It doesn’t matter what you call it, but the ability to ‘remote’ work is as much about the attitude of the individual as the attitude and culture of the organisation. I have been lucky with my roles and employers to be able to have the flexibility to work remotely at times.
Note: remote working doesn’t have to mean working from home, it means there is an ability to work in another location that is not your normal/assigned space. Hell, you could call the small empty office down the corridor ‘remote’ working in this case. Or the library, Or the Cafe. Or yes, your sofa, dining room, spare room or shed! The emphasis here, for me, is the trust that is placed in me to still do what is required and according to the same rules/regulations as if I was actually sat at my desk.
I find myself more productive when I’m remote working. I have my work space, as I would in the office. I have my distractions/music if I want it (even better, I can have silence if I want it, which I can’t get in the office. I can decide to answer the door to collect the post or leave it ’til later. The important thing here is that I have control of what distractions I allow in to my space. There is less opportunity for this level of control when at work and constantly available.
I have power, wifi, teabags and milk, and an empty house (when the kids are at school). That’s pretty much all I need to work for a day or two remotely. I have access to a multitude of mechanisms to be contactable and collaborative, and in fact sometimes it’s easier to manage office interactions remotely as there is a greater emphasis placed on making the interaction and engagement meaningful, and both/all parties make the effort to maximise the time we have.
Indeed, for a 7 month period (Nov 2017-May 18) I was working at home full-time, and loved it. What made it work was that my colleagues and co-workers were all in the same situation, so the culture of the organisation meant it had to work. We had email, phones, Skype (or Zoom), the knowledge that we had to make our communication work and matter. Despite being, in some case, thousands of miles and many time zones away from colleagues, each of us had the responsibility of using our time efficiently, and the time of those we needed to work with. Here, and when I was self-employed in the early 00’s, I had the opportunity to decide if I’d get up and work right away, take some time out early afternoon (a good idea when living a 10 minute walk from Bournemouth’s amazing beaches!!) and catch-up later in the day/evening.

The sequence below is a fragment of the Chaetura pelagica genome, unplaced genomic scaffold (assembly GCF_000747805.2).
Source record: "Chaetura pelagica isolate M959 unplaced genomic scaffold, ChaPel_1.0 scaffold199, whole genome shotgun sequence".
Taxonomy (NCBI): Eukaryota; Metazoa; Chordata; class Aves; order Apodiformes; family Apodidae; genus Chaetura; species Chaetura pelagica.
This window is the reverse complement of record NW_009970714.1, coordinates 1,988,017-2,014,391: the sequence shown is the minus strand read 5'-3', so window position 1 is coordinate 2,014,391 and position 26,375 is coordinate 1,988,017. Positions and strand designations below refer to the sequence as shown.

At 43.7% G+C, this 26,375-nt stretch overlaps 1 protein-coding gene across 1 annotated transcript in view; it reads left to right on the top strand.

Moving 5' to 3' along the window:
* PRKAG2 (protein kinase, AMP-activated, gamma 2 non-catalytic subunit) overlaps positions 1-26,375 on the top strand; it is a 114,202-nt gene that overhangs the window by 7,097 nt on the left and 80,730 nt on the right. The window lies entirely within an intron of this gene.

Remote working is also good, for me, in managing distractions. In an office you still have opportunities to manage distractions and interactions with co-workers, but you are still ‘available’ and therefore will be interrupted and/or bothered. At home or another location you have more control over distractions – yes, the cat can be annoying at home, or the library gets noisy/busy, or the cafe wifi drops too often. Headphones are the usual go-to management technique in an office to indicate ‘leave me alone’, but when you look around and see an office full of nodding heads, it’s a but discouraging. Productive, yes, but discouraging, and it’s not always welcome.
We are living and working during incredible times where technology means we can still access our files remotely, contact colleagues in realtime, attend meetings. It doesn’t always work, sometimes technology will fail, but that’s not a reason for remote working to have failed. The only time I’ve seen remote working fail is when the organisational culture wouldn’t support it or one or two individuals abused it to take time off instead of actually doing some work. Again, it wasn’t remote working, location-independent working, failing, it was people.
Side note 1: Some distractions you can’t avoid, at work or at home. Small children don’t understand, nor should they really, what Mummy or Daddy are doing, and why they need a bit of quiet. Thankfully mine are older now and do understand it, but I don’t want to impose an environment on them, in their home, which suits me and my work and not them. That’s fine, they have things to do and games to play and take themselves off and just carry on like I’m not here. I close the door and I’ve got my own little office, so I could quite easily be on-site, just not easily and physically available.
Side note 2: I have friends who live near me and also work near me, some 20 miles away in Coventry. They both work for the council. They hot desk at the council because there isn’t enough space for all their team, so they work remotely two or three days a week. It works for the organisation because of spaces and costs, and for them as they can, between them, be around to take kids to school and be there when they come home.
When thinking about our students, especially online and those studying at a distance, this is exactly the situation they are in. We are in one (?) location/campus and have worked collaboratively to design and deliver the learning materials. And then we stop and pass it over to them. They are remote working, they never come to campus or a classroom/office with us, so we have to devise similar opportunities for them to engage and interact, the same way we have to do this with our work colleagues. If we expect them to be able to do it, surely we should have experience of it and understand the complexity’s involved? What better way to learn about this ourselves than to do it?
After all this, we still have to be aware that working or studying at home can be an all encompassing and intense experience. Each of us needs to take control of our environment and work/study requirements/expectations and make sure it doesn’t take us and our home envirionment over.